Wanted to tell you a little bit more about our sponsor Turning Point. Turning Point is a financial planning and coaching firm that helps therapists stop worrying about money. Dave at Turning Point will help you navigate every aspect of your financial life from practice financials and personal budgeting to investing, taxes and student loans. He’ll help you move through that feeling of being stuck, frustrated and overwhelmed, and arrive at a place where you feel relief, validation, motivation and hope.

Katie Vernoy 35:32
And for listeners of The Modern Therapist’s Survival Guide, you’ll receive $200 off the price of any service. Just enter promo code ‘moderntherapist’ and be sure and visit and download the free white paper 7 Money Mindset Shifts to Reduce Financial Anxiety. Thanks again to Turning Point.

Curt Widhalm 35:52
This episode is also brought to you by OOTify.

Katie Vernoy 35:56
“OOT” or “uth” (उठ) means “lift up” in the Hindi language. OOTify is a digital health solution that acts as an evidence based hub to unify relevant mental health resources. Community, Connection and Collaboration are critical to OOTify as they lift the mental health care system. They ensure providers are part of the process. OOTify is a platform for providers built by providers and owned by providers. OOTify is a process of lifting up mental health care while lifting each other up.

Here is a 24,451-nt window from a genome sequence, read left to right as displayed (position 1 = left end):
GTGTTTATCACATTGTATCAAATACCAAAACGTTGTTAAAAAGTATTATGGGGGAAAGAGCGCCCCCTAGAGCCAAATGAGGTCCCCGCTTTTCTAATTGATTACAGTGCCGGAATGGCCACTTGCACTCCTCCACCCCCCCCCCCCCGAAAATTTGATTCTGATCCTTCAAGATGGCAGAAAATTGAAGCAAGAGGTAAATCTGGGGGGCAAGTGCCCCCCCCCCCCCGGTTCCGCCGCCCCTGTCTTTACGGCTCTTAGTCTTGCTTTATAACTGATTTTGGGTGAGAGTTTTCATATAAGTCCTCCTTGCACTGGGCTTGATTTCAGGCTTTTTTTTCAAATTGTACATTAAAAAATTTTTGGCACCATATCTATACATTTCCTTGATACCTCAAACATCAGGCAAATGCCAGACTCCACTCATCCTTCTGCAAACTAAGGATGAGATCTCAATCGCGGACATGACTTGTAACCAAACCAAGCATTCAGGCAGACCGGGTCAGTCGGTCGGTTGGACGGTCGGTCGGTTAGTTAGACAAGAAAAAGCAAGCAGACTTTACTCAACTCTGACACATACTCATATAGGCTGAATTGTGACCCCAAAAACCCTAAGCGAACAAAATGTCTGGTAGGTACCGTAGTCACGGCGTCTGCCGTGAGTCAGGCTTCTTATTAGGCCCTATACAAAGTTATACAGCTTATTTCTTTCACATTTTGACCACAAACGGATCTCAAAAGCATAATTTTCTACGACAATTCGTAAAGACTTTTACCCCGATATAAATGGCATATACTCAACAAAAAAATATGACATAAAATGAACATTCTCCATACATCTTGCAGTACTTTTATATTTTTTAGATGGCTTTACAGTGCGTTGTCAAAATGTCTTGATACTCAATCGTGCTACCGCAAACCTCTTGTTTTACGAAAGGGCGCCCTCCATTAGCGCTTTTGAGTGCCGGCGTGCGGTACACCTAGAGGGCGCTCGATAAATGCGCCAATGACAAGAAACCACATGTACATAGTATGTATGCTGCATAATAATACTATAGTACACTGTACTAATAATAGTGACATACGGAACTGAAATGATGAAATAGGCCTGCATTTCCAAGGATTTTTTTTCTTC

OOTify 36:27
We need to talk about our mental health. We need to make our mental health stronger so we can withstand the things that happen in our life. We’re gonna go through trials and tribulations. But if we can work on our mental health, proactively our wellness, we can handle all that as a community and come together. People are more open to talk about these stories and say, Hey, listen, I’m going through this too. Do you want to be a part of the solution by joining a new web three community focused on mental health and wellness? Join the OOTify community as an investor or mental health provider by visiting You can also give us a follow on social media to stay tuned on exciting updates.

Announcer 37:09